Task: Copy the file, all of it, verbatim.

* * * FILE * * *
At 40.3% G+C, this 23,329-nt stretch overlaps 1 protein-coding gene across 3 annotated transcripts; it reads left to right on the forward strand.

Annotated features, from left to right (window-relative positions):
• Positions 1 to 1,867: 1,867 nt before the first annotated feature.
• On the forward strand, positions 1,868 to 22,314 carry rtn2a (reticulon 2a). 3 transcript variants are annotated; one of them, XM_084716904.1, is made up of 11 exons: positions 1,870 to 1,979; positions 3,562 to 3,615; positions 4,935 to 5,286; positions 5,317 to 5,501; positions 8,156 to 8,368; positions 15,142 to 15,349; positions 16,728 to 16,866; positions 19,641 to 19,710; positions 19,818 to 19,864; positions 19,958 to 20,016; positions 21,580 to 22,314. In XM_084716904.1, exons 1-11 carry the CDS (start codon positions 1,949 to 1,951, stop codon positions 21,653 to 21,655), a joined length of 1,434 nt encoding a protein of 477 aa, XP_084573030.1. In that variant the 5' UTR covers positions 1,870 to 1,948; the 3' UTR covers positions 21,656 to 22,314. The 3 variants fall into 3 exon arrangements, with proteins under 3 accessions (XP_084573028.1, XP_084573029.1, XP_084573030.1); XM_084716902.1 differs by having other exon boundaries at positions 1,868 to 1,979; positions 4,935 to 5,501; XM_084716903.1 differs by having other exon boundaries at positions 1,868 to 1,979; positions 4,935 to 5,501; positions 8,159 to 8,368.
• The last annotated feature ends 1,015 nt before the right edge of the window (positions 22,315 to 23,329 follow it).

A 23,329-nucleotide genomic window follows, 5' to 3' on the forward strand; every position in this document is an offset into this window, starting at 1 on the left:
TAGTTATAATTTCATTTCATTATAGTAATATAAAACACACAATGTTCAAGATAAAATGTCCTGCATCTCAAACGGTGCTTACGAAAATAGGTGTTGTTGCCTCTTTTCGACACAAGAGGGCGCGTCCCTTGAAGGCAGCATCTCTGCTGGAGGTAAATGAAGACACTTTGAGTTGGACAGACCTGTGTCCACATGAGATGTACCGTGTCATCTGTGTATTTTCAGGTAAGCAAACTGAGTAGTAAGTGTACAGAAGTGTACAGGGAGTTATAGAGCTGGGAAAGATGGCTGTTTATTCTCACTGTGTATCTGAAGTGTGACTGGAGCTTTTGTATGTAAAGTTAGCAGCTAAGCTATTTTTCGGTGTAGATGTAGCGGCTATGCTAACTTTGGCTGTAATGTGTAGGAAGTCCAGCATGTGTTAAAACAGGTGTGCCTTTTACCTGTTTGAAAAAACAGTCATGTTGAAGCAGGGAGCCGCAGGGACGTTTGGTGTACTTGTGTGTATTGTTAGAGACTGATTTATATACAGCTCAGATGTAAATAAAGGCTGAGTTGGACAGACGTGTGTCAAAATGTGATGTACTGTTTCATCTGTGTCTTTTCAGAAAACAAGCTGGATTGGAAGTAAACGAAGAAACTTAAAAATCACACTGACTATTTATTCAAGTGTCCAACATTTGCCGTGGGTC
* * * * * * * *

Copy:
At 40.3% G+C, this 23,329-nt stretch overlaps 1 protein-coding gene across 3 annotated transcripts; it reads left to right on the forward strand.

Annotated features, from left to right (window-relative positions):
• Positions 1 to 1,867: 1,867 nt before the first annotated feature.
• On the forward strand, positions 1,868 to 22,314 carry rtn2a (reticulon 2a). 3 transcript variants are annotated; one of them, XM_084716904.1, is made up of 11 exons: positions 1,870 to 1,979; positions 3,562 to 3,615; positions 4,935 to 5,286; positions 5,317 to 5,501; positions 8,156 to 8,368; positions 15,142 to 15,349; positions 16,728 to 16,866; positions 19,641 to 19,710; positions 19,818 to 19,864; positions 19,958 to 20,016; positions 21,580 to 22,314. In XM_084716904.1, exons 1-11 carry the CDS (start codon positions 1,949 to 1,951, stop codon positions 21,653 to 21,655), a joined length of 1,434 nt encoding a protein of 477 aa, XP_084573030.1. In that variant the 5' UTR covers positions 1,870 to 1,948; the 3' UTR covers positions 21,656 to 22,314. The 3 variants fall into 3 exon arrangements, with proteins under 3 accessions (XP_084573028.1, XP_084573029.1, XP_084573030.1); XM_084716902.1 differs by having other exon boundaries at positions 1,868 to 1,979; positions 4,935 to 5,501; XM_084716903.1 differs by having other exon boundaries at positions 1,868 to 1,979; positions 4,935 to 5,501; positions 8,159 to 8,368.
• The last annotated feature ends 1,015 nt before the right edge of the window (positions 22,315 to 23,329 follow it).

A 23,329-nucleotide genomic window follows, 5' to 3' on the forward strand; every position in this document is an offset into this window, starting at 1 on the left:
TAGTTATAATTTCATTTCATTATAGTAATATAAAACACACAATGTTCAAGATAAAATGTCCTGCATCTCAAACGGTGCTTACGAAAATAGGTGTTGTTGCCTCTTTTCGACACAAGAGGGCGCGTCCCTTGAAGGCAGCATCTCTGCTGGAGGTAAATGAAGACACTTTGAGTTGGACAGACCTGTGTCCACATGAGATGTACCGTGTCATCTGTGTATTTTCAGGTAAGCAAACTGAGTAGTAAGTGTACAGAAGTGTACAGGGAGTTATAGAGCTGGGAAAGATGGCTGTTTATTCTCACTGTGTATCTGAAGTGTGACTGGAGCTTTTGTATGTAAAGTTAGCAGCTAAGCTATTTTTCGGTGTAGATGTAGCGGCTATGCTAACTTTGGCTGTAATGTGTAGGAAGTCCAGCATGTGTTAAAACAGGTGTGCCTTTTACCTGTTTGAAAAAACAGTCATGTTGAAGCAGGGAGCCGCAGGGACGTTTGGTGTACTTGTGTGTATTGTTAGAGACTGATTTATATACAGCTCAGATGTAAATAAAGGCTGAGTTGGACAGACGTGTGTCAAAATGTGATGTACTGTTTCATCTGTGTCTTTTCAGAAAACAAGCTGGATTGGAAGTAAACGAAGAAACTTAAAAATCACACTGACTATTTATTCAAGTGTCCAACATTTGCCGTGGGTC